There comes a time in any young Fool's life when the fledgling investor must struggle through Benjamin Graham's classic tome, The Intelligent Investor.

I can hear the voices now. "Struggle? What are you, some kind of heretic? This is the value investor's Bible! You'd better pay attention, pal. When I was your age."

If the diatribe sounds familiar, it's because we hear it more and more often these days. We do a fair amount of grousing about value here, both in articles and on the public boards. In fact, I was at the business end of one of these grandfatherly scoldings not so long ago on a Fool board. With the market appearing to have weathered its first post-bubble bubble late last month, the herds seem convinced an economic recovery is on the horizon; the contrarians and value folks tend to scream more loudly about the rich multiples being assigned to the market. As debaters often will do, authority is invoked to shore up support for arguments. And in the value school, Graham is the granddaddy of all authorities.

But there's the trouble. Even a congenital cheapskate like me finds it a bit tough to stomach Graham, especially those sections on bonds. (Zzzzz.) Skipping to the section on stocks and reading the 2003 version with commentary by Jason Zweig is somewhat easier. It allows us to engage in some dot-bomb 'n' bubble schadenfreude as Zweig contrasts the folly of the late '90s "greater fool" investing (little f) with Graham's time-tested approach to digging up value. But even so, sometimes the only way I can keep from nodding off is to imagine the book is being read to me by The Simpsons' Mr. Burns. But enough of my delusional motivation tactics.

Setting the bar
The point here is that the benchmarks by which Graham judged stocks often seem hopelessly outdated. Take his most conservative approach for judging stocks suited to the portfolio of the "defensive" investor. Price-to-earnings ratio under 15? No negative earnings -- my people call them "losses" -- for 10 years? Uninterrupted dividends for 20 years? (Investors under 50 years old might wonder, "What the heck is a dividend, anyway?")

Every time I go over Graham's chapter 14, I wonder, "Do stocks like these even exist any more?"

That is what I set out to discover last week while I was waiting for the new kitchen tile to set. One easy way to do this, of course, is to simply use online screening tools, which we write about with some regularity here at the Fool. (For some nuts-and-bolts basics on screening, read what Selena Maranjian had to say in February.)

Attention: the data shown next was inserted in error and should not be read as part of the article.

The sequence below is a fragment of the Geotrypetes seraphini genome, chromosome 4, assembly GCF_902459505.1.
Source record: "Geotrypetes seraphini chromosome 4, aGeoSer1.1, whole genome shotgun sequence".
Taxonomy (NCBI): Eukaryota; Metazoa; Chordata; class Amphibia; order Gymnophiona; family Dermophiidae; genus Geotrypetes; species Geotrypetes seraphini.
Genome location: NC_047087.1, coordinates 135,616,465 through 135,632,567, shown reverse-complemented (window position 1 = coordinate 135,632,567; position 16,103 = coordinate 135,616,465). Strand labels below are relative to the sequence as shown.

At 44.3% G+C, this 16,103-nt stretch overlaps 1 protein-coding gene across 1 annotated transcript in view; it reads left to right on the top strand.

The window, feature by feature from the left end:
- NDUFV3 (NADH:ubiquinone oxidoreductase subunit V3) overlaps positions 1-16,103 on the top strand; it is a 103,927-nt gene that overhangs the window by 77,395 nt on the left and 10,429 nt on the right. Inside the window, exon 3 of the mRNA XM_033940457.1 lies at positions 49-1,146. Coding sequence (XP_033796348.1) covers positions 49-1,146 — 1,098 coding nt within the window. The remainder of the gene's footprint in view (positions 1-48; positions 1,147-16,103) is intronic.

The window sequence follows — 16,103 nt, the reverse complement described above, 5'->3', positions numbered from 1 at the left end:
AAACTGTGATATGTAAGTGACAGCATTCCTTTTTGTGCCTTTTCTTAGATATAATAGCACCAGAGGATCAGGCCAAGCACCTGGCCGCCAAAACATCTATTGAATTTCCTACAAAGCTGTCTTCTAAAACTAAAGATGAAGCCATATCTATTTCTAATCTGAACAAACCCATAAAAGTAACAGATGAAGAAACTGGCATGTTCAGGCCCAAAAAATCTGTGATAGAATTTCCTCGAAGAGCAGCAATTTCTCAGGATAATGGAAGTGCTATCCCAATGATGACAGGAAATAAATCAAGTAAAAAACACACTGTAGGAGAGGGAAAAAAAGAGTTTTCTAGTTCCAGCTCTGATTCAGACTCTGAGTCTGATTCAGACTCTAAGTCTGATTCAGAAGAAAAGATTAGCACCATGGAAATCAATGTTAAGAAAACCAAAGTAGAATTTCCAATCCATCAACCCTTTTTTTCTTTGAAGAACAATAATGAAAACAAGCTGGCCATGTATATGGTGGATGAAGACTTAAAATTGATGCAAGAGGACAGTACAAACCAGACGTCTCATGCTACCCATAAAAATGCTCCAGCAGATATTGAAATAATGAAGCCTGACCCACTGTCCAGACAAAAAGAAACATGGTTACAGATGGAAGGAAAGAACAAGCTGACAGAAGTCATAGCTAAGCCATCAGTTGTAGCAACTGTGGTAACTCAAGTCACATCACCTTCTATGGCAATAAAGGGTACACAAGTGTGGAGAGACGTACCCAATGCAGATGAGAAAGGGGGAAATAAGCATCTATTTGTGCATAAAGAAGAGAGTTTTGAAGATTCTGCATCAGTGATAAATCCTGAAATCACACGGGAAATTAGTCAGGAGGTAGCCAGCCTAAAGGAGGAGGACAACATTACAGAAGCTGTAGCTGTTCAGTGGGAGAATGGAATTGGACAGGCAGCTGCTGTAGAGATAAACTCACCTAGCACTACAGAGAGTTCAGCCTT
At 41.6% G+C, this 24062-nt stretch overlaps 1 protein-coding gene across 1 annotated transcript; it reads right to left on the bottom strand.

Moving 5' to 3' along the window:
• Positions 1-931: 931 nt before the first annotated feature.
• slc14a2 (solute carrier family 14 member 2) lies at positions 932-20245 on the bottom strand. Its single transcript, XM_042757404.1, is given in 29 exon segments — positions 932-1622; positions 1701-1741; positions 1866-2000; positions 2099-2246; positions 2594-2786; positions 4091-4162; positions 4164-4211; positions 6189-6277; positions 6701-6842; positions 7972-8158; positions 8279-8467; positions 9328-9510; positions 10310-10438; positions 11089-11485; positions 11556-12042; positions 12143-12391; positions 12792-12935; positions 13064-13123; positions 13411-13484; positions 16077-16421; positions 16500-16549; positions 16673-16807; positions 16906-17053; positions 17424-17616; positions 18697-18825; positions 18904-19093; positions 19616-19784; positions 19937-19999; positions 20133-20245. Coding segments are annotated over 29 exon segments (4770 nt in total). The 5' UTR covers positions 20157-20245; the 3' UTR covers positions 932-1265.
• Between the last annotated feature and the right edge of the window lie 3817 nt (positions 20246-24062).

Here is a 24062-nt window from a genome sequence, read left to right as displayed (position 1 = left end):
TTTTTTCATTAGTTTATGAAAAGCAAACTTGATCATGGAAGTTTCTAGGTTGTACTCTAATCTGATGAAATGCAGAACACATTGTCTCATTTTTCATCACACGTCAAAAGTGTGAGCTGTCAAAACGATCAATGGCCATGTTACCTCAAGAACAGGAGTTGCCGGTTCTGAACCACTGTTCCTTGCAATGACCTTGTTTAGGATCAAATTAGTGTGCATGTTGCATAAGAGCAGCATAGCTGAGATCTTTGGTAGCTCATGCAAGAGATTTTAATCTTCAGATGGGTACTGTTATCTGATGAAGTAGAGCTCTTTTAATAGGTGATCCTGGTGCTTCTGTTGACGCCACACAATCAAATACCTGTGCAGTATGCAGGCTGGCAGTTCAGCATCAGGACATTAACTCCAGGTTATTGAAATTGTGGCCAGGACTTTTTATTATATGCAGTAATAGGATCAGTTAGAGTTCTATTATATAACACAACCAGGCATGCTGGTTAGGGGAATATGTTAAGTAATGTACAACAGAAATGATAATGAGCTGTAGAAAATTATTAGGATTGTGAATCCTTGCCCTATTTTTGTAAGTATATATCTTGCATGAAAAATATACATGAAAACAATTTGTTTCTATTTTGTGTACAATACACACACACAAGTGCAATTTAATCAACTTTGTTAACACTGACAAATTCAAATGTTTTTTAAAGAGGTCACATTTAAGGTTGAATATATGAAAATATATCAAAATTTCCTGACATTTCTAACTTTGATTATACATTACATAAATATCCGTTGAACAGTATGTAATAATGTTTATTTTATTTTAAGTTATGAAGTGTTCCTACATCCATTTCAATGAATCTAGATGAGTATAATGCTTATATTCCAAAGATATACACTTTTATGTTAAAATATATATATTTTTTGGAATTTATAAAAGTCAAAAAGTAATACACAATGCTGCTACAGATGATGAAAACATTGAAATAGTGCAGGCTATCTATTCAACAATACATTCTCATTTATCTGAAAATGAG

Now, as mentioned in those articles linked above, there are some pre-fab Graham screens out there that will serve up ideas filtered by Graham-ish criteria, though some of them keep you in the dark about criteria until you pay up. For the record, I was not interested in finding stocks that match someone else's interpretation, however useful, of Graham's concepts of intrinsic value. These are open to more interpretation. I wanted to see if there was anything out there that met his standards, or a very reasonable version thereof, plain and simple.

I used the handy, free Java screenertool provided by Yahoo! (NASDAQ:YHOO) Finance. Microsoft's (NASDAQ:MSFT) Money site has another freebie. The two offer somewhat different selection conditions, and neither can be tweaked to match Graham's criteria exactly, but both can narrow the field enough that you can check the other standards individually, if necessary.

Graham's Defensive Investor Screen

  1. Size matters. Graham was looking for companies with at least $100 million in sales. This was his most arbitrary figure, meant to exclude smaller companies. Since many smaller companies book sales of $100 million these days, we'll take Zweig's suggestion and limit the size by market capitalization, nothing less than $2 billion. (1,198 stocks pass this test.)

  2. Liabilities on the down-low. Graham was looking for twice as much in current assets as current liabilities. So, we set the screen's current ratio to two or better. Graham also demanded that long-term debt be less than net current assets. This is tougher to set in the screen, but we can strain out high-debt companies later. (Only 285 remain after this one.)